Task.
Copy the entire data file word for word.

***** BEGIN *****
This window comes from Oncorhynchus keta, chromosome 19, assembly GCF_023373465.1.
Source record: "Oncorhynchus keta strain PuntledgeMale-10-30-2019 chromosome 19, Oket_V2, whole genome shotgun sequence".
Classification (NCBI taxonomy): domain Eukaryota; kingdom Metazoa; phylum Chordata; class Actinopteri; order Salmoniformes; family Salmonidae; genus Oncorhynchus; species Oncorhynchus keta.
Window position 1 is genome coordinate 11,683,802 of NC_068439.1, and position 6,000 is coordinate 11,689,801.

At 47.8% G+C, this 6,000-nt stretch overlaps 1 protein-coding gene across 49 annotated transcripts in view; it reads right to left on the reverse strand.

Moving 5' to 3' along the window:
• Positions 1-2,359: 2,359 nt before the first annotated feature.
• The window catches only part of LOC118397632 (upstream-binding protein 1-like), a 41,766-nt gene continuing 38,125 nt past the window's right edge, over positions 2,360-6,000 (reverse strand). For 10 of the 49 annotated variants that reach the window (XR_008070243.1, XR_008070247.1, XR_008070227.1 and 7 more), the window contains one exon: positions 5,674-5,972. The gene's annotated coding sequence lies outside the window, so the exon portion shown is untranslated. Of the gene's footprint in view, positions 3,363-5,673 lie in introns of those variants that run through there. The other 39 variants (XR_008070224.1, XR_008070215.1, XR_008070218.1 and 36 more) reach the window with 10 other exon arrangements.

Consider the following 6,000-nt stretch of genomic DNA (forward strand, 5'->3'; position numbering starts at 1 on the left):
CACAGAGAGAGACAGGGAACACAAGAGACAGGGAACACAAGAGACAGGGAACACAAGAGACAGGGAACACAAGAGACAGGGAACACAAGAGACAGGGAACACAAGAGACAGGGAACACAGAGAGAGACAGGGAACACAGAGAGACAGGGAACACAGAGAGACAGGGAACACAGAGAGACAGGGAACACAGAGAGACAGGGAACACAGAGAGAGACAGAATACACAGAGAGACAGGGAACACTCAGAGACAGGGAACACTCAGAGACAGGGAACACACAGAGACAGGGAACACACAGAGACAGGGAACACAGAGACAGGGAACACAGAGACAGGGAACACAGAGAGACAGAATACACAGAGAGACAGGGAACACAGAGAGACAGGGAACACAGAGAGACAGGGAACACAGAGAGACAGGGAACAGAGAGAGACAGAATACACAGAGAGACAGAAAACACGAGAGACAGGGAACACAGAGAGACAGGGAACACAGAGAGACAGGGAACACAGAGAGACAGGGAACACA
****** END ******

This window comes from Oncorhynchus keta, chromosome 19, assembly GCF_023373465.1.
Source record: "Oncorhynchus keta strain PuntledgeMale-10-30-2019 chromosome 19, Oket_V2, whole genome shotgun sequence".
Classification (NCBI taxonomy): domain Eukaryota; kingdom Metazoa; phylum Chordata; class Actinopteri; order Salmoniformes; family Salmonidae; genus Oncorhynchus; species Oncorhynchus keta.
Window position 1 is genome coordinate 11,683,802 of NC_068439.1, and position 6,000 is coordinate 11,689,801.

At 47.8% G+C, this 6,000-nt stretch overlaps 1 protein-coding gene across 49 annotated transcripts in view; it reads right to left on the reverse strand.

Moving 5' to 3' along the window:
• Positions 1-2,359: 2,359 nt before the first annotated feature.
• The window catches only part of LOC118397632 (upstream-binding protein 1-like), a 41,766-nt gene continuing 38,125 nt past the window's right edge, over positions 2,360-6,000 (reverse strand). For 10 of the 49 annotated variants that reach the window (XR_008070243.1, XR_008070247.1, XR_008070227.1 and 7 more), the window contains one exon: positions 5,674-5,972. The gene's annotated coding sequence lies outside the window, so the exon portion shown is untranslated. Of the gene's footprint in view, positions 3,363-5,673 lie in introns of those variants that run through there. The other 39 variants (XR_008070224.1, XR_008070215.1, XR_008070218.1 and 36 more) reach the window with 10 other exon arrangements.

Consider the following 6,000-nt stretch of genomic DNA (forward strand, 5'->3'; position numbering starts at 1 on the left):
CACAGAGAGAGACAGGGAACACAAGAGACAGGGAACACAAGAGACAGGGAACACAAGAGACAGGGAACACAAGAGACAGGGAACACAAGAGACAGGGAACACAAGAGACAGGGAACACAGAGAGAGACAGGGAACACAGAGAGACAGGGAACACAGAGAGACAGGGAACACAGAGAGACAGGGAACACAGAGAGACAGGGAACACAGAGAGAGACAGAATACACAGAGAGACAGGGAACACTCAGAGACAGGGAACACTCAGAGACAGGGAACACACAGAGACAGGGAACACACAGAGACAGGGAACACAGAGACAGGGAACACAGAGACAGGGAACACAGAGAGACAGAATACACAGAGAGACAGGGAACACAGAGAGACAGGGAACACAGAGAGACAGGGAACACAGAGAGACAGGGAACAGAGAGAGACAGAATACACAGAGAGACAGAAAACACGAGAGACAGGGAACACAGAGAGACAGGGAACACAGAGAGACAGGGAACACAGAGAGACAGGGAACACA